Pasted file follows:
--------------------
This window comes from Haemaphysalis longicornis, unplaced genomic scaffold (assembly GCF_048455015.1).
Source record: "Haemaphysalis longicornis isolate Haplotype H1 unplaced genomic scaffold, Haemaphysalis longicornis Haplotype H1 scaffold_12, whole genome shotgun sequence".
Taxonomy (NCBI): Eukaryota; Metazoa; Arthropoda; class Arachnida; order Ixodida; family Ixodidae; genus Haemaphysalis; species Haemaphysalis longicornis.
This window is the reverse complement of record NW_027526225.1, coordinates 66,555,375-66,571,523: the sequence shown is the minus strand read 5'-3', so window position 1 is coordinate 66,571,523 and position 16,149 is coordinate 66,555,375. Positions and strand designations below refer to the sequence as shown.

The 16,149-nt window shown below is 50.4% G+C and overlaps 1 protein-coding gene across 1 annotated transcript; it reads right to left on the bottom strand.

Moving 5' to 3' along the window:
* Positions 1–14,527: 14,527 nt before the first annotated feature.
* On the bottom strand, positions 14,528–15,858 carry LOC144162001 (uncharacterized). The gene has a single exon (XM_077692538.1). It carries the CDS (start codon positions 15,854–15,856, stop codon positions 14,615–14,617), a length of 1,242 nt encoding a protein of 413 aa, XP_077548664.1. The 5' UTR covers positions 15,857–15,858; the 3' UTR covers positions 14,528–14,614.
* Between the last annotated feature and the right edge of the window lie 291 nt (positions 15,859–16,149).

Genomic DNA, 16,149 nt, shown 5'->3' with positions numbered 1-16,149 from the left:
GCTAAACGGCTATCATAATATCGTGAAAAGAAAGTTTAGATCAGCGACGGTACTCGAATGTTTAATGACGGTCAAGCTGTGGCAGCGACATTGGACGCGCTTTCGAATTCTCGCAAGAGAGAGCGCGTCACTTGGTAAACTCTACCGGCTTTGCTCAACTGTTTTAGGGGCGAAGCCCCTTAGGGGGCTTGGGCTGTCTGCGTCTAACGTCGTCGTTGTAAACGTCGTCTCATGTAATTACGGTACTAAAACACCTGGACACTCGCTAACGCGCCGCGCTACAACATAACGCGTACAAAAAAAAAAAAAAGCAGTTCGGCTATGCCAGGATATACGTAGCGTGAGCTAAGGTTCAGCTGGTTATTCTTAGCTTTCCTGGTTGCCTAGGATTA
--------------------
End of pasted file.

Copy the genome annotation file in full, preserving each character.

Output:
This window comes from Haemaphysalis longicornis, unplaced genomic scaffold (assembly GCF_048455015.1).
Source record: "Haemaphysalis longicornis isolate Haplotype H1 unplaced genomic scaffold, Haemaphysalis longicornis Haplotype H1 scaffold_12, whole genome shotgun sequence".
Taxonomy (NCBI): Eukaryota; Metazoa; Arthropoda; class Arachnida; order Ixodida; family Ixodidae; genus Haemaphysalis; species Haemaphysalis longicornis.
This window is the reverse complement of record NW_027526225.1, coordinates 66,555,375-66,571,523: the sequence shown is the minus strand read 5'-3', so window position 1 is coordinate 66,571,523 and position 16,149 is coordinate 66,555,375. Positions and strand designations below refer to the sequence as shown.

The 16,149-nt window shown below is 50.4% G+C and overlaps 1 protein-coding gene across 1 annotated transcript; it reads right to left on the bottom strand.

Moving 5' to 3' along the window:
* Positions 1–14,527: 14,527 nt before the first annotated feature.
* On the bottom strand, positions 14,528–15,858 carry LOC144162001 (uncharacterized). The gene has a single exon (XM_077692538.1). It carries the CDS (start codon positions 15,854–15,856, stop codon positions 14,615–14,617), a length of 1,242 nt encoding a protein of 413 aa, XP_077548664.1. The 5' UTR covers positions 15,857–15,858; the 3' UTR covers positions 14,528–14,614.
* Between the last annotated feature and the right edge of the window lie 291 nt (positions 15,859–16,149).

Genomic DNA, 16,149 nt, shown 5'->3' with positions numbered 1-16,149 from the left:
GCTAAACGGCTATCATAATATCGTGAAAAGAAAGTTTAGATCAGCGACGGTACTCGAATGTTTAATGACGGTCAAGCTGTGGCAGCGACATTGGACGCGCTTTCGAATTCTCGCAAGAGAGAGCGCGTCACTTGGTAAACTCTACCGGCTTTGCTCAACTGTTTTAGGGGCGAAGCCCCTTAGGGGGCTTGGGCTGTCTGCGTCTAACGTCGTCGTTGTAAACGTCGTCTCATGTAATTACGGTACTAAAACACCTGGACACTCGCTAACGCGCCGCGCTACAACATAACGCGTACAAAAAAAAAAAAAAGCAGTTCGGCTATGCCAGGATATACGTAGCGTGAGCTAAGGTTCAGCTGGTTATTCTTAGCTTTCCTGGTTGCCTAGGATTA